Associations between Thyroid Function and Blood and Urine Cadmium?
Ram B. Jain*
Independent Researcher, Dacula Georgia USA
*Address for Correspondence: Ram B. Jain, 2959 Estate View Ct, Dacula, Ga 30019, USA, Tel: 1-910-729-1049; E-mail; email@example.com
Submitted: 04 August 2017; Approved: 21 August 2017; Published: 23 August 2017
Citation this article: Jain RB. Associations between Thyroid Function and Blood and Urine Cadmium. Int J Clin Endocrinol. 2017;1(2): 033-040.
Copyright: © 2017 Jain RB. This is an open access article distributed under the Creative Commons Attribution License, which permits unrestricted use, distribution, and reproduction in any medium, provided the original work is properly cited
Keywords: Thyroid hormones; Cadmium; FT4; TT3; TT4; TSH
Data from National Health and Nutrition Examination Survey for those aged >= 12 years for 2007-2012 were used to evaluate associations between the levels of urine and blood cadmium and thyroid hormones: Thyroid Stimulating Hormone (TSH), Free and Total Triiodothyronine (FT3, TT3), Free and Total Thyroxine (FT4, TT4), and Thyroglobulin (TGN). Separate regression models for iodine deficient males, iodine replete males, iodine deficient females, and iodine replete females were fitted. Total sample sizes used to analyze blood cadmium data were 1293, 3367, 1455, and 2586 for iodine deficient male, iodine replete males, iodine deficient females, and iodine replete females respectively. Total sample sizes used to analyze urine cadmium data were 444, 1122, 482, and 892 for iodine deficient male, iodine replete males, iodine deficient females, and iodine replete females respectively. For iodine deficient males, for one decile increase in the levels of blood cadmium, the adjusted levels of TT3 and TT4 increased by 0.007 ng/dL and 0.007 µg/mL respectively. For iodine replete males, for a 10% increase in the levels of blood cadmium, levels of TGN increased by 0.643%. For iodine deficient females, for one decile increase in the levels of blood cadmium, the levels of FT3 increased by 0.008 pg/mL and the levels of TT3 decreased by 0.012 ng/dL. For iodine replete females, for one decile increase in the levels of blood cadmium, the levels of FT3 increased by 0.006 pg/mL and the levels of TT3 decreased by 0.007 ng/dL. Blood cadmium levels did not affect the levels of TSH. The levels of urine cadmium were not found to affect the levels of any thyroid hormone.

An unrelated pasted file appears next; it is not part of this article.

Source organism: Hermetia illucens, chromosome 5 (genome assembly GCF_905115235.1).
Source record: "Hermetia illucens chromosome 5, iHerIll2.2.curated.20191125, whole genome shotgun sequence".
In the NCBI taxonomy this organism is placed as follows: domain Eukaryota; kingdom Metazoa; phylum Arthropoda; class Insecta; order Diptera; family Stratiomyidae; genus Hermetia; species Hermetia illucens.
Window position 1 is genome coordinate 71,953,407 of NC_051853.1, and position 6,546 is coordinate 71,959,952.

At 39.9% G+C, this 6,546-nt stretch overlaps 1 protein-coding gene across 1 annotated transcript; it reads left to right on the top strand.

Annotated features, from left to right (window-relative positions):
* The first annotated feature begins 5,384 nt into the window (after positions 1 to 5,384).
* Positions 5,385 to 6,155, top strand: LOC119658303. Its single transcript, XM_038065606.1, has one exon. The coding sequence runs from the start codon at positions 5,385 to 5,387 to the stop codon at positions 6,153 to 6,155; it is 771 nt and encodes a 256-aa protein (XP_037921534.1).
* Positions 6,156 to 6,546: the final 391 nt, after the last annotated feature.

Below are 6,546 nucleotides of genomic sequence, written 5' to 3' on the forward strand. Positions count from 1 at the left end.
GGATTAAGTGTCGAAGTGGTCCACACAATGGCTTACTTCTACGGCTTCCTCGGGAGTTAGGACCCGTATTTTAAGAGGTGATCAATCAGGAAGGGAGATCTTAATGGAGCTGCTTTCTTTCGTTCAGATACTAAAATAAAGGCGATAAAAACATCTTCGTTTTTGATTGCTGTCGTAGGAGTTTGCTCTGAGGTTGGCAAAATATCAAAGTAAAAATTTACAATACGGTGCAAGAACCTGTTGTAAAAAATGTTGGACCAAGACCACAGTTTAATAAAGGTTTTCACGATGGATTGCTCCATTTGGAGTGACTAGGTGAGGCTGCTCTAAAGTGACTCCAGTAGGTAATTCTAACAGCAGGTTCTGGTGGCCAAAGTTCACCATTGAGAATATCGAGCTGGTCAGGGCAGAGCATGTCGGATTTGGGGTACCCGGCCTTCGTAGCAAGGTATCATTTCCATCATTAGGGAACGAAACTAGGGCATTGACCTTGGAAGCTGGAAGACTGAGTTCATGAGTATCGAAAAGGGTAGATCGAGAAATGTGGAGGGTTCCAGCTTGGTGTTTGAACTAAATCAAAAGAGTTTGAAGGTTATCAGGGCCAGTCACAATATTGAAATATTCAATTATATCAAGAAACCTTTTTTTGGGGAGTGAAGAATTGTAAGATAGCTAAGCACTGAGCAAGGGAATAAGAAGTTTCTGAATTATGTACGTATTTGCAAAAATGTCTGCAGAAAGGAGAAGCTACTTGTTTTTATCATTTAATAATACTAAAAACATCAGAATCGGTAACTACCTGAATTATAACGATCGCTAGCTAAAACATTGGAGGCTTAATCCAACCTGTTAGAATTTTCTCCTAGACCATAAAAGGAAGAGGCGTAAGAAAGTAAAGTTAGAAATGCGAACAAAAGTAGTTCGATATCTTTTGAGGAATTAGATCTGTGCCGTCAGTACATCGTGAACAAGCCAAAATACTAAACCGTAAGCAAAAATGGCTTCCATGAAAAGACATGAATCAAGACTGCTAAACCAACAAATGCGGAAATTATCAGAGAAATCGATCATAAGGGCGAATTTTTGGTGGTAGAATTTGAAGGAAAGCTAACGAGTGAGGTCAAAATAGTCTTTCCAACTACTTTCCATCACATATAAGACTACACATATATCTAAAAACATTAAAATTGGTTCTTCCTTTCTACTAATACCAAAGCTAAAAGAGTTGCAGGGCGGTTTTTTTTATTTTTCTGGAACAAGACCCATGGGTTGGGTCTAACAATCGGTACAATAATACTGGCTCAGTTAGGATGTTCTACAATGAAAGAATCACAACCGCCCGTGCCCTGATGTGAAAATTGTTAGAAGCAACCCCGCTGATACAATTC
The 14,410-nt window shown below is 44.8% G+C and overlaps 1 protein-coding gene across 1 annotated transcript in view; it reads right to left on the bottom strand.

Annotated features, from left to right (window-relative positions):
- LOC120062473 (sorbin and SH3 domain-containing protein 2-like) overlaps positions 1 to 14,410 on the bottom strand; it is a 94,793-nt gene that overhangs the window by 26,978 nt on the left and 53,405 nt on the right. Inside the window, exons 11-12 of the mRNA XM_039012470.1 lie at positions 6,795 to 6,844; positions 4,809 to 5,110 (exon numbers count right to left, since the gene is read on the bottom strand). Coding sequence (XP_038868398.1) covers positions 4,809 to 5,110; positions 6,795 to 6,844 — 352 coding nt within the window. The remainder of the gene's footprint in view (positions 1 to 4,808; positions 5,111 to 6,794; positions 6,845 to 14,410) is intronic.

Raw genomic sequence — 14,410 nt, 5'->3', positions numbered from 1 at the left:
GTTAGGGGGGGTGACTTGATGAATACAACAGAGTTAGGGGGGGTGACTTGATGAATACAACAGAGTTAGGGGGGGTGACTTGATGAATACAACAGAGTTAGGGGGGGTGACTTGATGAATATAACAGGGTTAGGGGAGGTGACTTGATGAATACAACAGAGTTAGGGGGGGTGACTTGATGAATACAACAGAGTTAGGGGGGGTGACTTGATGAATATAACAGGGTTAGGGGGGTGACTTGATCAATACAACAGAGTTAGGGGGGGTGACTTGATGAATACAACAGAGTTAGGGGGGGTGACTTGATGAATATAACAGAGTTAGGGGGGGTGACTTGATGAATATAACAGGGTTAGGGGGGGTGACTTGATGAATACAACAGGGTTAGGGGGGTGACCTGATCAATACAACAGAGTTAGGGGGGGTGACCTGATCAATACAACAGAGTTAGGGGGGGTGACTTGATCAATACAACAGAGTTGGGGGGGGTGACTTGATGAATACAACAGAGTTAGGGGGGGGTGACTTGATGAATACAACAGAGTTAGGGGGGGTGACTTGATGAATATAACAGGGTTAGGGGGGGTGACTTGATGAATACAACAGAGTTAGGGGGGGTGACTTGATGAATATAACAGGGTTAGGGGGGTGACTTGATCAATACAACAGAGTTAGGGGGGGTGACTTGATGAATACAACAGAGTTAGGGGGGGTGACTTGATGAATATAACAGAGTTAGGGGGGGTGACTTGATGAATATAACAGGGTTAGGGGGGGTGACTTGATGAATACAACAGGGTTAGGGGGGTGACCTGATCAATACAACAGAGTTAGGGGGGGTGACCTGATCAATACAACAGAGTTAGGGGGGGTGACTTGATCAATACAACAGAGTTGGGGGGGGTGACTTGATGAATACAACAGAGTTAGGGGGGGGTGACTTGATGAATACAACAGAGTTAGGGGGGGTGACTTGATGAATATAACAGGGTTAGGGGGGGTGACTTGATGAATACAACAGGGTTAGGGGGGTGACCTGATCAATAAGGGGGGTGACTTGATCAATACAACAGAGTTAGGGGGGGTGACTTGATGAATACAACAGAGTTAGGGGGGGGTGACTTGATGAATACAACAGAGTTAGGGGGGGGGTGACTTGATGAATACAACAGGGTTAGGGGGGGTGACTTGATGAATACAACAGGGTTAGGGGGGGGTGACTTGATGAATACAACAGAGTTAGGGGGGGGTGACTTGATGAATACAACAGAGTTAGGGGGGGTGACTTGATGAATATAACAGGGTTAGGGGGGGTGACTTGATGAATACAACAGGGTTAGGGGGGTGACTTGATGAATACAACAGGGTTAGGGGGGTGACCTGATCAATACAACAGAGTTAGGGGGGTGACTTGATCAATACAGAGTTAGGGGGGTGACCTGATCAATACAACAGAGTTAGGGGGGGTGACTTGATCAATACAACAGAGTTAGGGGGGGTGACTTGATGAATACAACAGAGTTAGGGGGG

The impact of exposure to cadmium on the thyroid function has been investigated in animal as well as human studies for a while. Some of the studies that have investigated the association between exposure to cadmium and thyroid hormones among animals are by Mohamed, et al. , Buha, et al. , Hammouda, et al.  , Mori, et al. , and Gupta and Kar . When compared with controls, elevated levels of thyroid stimulating hormones (TSH) were observed among cadmium treated rats . Buha, et al.  reported triiodothyronine (T3) levels to be most prominently affected among rats with prolonged exposure to cadmium. Prenatal exposure to low doses of cadmium resulted in decreased levels of serum thyroxine (T4) levels in metallothione in I and II null neonatal mice . In a study of male Wistar albino rats exposed to 200 ppm cadmium in water for 35 days, levels of TSH increased and the levels of T4 decreased . In a study of 200 g body weight Wistar rats exposed to a dose of 2.5 mg/kg body weight cadmium chloride, plasma concentrations of T4 and T3 were observed to decrease without an increase in TSH levels . Administration of cadmium chloride to chickens at the rate of 2.5 mg/kg body weight/day daily for 15 days resulted in decreased T3 without alterations in the levels of thyroxine or T4 . Thus, exposure to cadmium seem to result in decreased levels of T3 and/or T4 but response to low levels of T3/T4 does not necessarily result in increased levels of TSH.
In a study of exposure to low concentrations of cadmium among outdoor workers in Italy (N = 210 males, 146 females), Rosati, et al.  reported negative correlations between urinary cadmium levels and free triiodothyronine (FT3) and free thyroxine (FT4) and a positive correlation between urinary cadmium and TSH levels. Luo and Hendryx,  reported effect of cadmium exposure on thyroid function to differ by gender. Yorita Christensen,  also reported positive association between urine cadmium and T3 and T4 in a study that used NHANES 2007-2008 data. Chen et al. (2013) used data from National Health and Nutrition Examination Survey (NHANES) for 2007-2008 and reported positive associations between urinary cadmium and total thyroxine (TT4), total triiodothyronine (TT3), FT3, and thyroglobulin (TGN). In their study, Chen, et al.  fitted separate regression models for adolescents and adults with log-transformed levels of thyroid hormones as dependent variables and age, gender, race/ethnicity, creatinine adjusted urine iodine, body mass index, and serum cotinine levels as independent variables. Overall, it seems exposure to cadmium among humans results in decreased levels of FT3 and/or FT4 but increased levels of TT3 and/or TT4 with possibly increased levels of TSH and TGN. These observations seem to be opposite to what has been reported in animal studies.